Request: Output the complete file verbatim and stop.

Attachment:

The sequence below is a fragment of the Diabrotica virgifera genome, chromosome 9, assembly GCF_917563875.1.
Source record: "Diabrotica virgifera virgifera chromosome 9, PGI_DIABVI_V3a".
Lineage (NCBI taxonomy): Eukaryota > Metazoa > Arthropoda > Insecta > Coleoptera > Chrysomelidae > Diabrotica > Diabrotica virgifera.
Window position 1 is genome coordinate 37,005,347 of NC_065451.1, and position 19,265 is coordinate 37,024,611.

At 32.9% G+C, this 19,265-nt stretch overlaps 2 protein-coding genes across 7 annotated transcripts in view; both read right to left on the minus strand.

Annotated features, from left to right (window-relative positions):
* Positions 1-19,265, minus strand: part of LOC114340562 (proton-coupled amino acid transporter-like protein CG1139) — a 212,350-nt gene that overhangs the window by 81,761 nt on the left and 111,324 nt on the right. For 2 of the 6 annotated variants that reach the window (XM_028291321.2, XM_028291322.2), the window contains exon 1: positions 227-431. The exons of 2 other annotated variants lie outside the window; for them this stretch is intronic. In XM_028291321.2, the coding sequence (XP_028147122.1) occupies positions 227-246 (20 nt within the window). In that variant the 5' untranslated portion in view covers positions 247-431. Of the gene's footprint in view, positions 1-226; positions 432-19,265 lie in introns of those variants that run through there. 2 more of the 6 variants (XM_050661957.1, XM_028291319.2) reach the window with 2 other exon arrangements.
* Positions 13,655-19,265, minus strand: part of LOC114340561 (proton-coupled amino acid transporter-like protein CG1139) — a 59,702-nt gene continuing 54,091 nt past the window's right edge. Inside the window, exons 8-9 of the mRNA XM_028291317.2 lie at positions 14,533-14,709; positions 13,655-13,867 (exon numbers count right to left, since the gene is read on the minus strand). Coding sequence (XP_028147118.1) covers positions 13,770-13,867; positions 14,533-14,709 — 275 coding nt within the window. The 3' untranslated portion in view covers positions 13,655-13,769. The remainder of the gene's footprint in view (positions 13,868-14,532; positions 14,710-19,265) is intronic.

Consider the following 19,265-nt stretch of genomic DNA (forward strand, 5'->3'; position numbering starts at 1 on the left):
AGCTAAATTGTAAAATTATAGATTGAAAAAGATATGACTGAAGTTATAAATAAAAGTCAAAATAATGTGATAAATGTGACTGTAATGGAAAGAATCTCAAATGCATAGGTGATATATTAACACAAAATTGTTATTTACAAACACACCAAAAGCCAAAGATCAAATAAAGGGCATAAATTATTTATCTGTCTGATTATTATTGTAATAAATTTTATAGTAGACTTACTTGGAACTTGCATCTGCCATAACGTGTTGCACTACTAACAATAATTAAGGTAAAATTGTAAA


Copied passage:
The sequence below is a fragment of the Diabrotica virgifera genome, chromosome 9, assembly GCF_917563875.1.
Source record: "Diabrotica virgifera virgifera chromosome 9, PGI_DIABVI_V3a".
Lineage (NCBI taxonomy): Eukaryota > Metazoa > Arthropoda > Insecta > Coleoptera > Chrysomelidae > Diabrotica > Diabrotica virgifera.
Window position 1 is genome coordinate 37,005,347 of NC_065451.1, and position 19,265 is coordinate 37,024,611.

At 32.9% G+C, this 19,265-nt stretch overlaps 2 protein-coding genes across 7 annotated transcripts in view; both read right to left on the minus strand.

Annotated features, from left to right (window-relative positions):
* Positions 1-19,265, minus strand: part of LOC114340562 (proton-coupled amino acid transporter-like protein CG1139) — a 212,350-nt gene that overhangs the window by 81,761 nt on the left and 111,324 nt on the right. For 2 of the 6 annotated variants that reach the window (XM_028291321.2, XM_028291322.2), the window contains exon 1: positions 227-431. The exons of 2 other annotated variants lie outside the window; for them this stretch is intronic. In XM_028291321.2, the coding sequence (XP_028147122.1) occupies positions 227-246 (20 nt within the window). In that variant the 5' untranslated portion in view covers positions 247-431. Of the gene's footprint in view, positions 1-226; positions 432-19,265 lie in introns of those variants that run through there. 2 more of the 6 variants (XM_050661957.1, XM_028291319.2) reach the window with 2 other exon arrangements.
* Positions 13,655-19,265, minus strand: part of LOC114340561 (proton-coupled amino acid transporter-like protein CG1139) — a 59,702-nt gene continuing 54,091 nt past the window's right edge. Inside the window, exons 8-9 of the mRNA XM_028291317.2 lie at positions 14,533-14,709; positions 13,655-13,867 (exon numbers count right to left, since the gene is read on the minus strand). Coding sequence (XP_028147118.1) covers positions 13,770-13,867; positions 14,533-14,709 — 275 coding nt within the window. The 3' untranslated portion in view covers positions 13,655-13,769. The remainder of the gene's footprint in view (positions 13,868-14,532; positions 14,710-19,265) is intronic.

Consider the following 19,265-nt stretch of genomic DNA (forward strand, 5'->3'; position numbering starts at 1 on the left):
AGCTAAATTGTAAAATTATAGATTGAAAAAGATATGACTGAAGTTATAAATAAAAGTCAAAATAATGTGATAAATGTGACTGTAATGGAAAGAATCTCAAATGCATAGGTGATATATTAACACAAAATTGTTATTTACAAACACACCAAAAGCCAAAGATCAAATAAAGGGCATAAATTATTTATCTGTCTGATTATTATTGTAATAAATTTTATAGTAGACTTACTTGGAACTTGCATCTGCCATAACGTGTTGCACTACTAACAATAATTAAGGTAAAATTGTAAA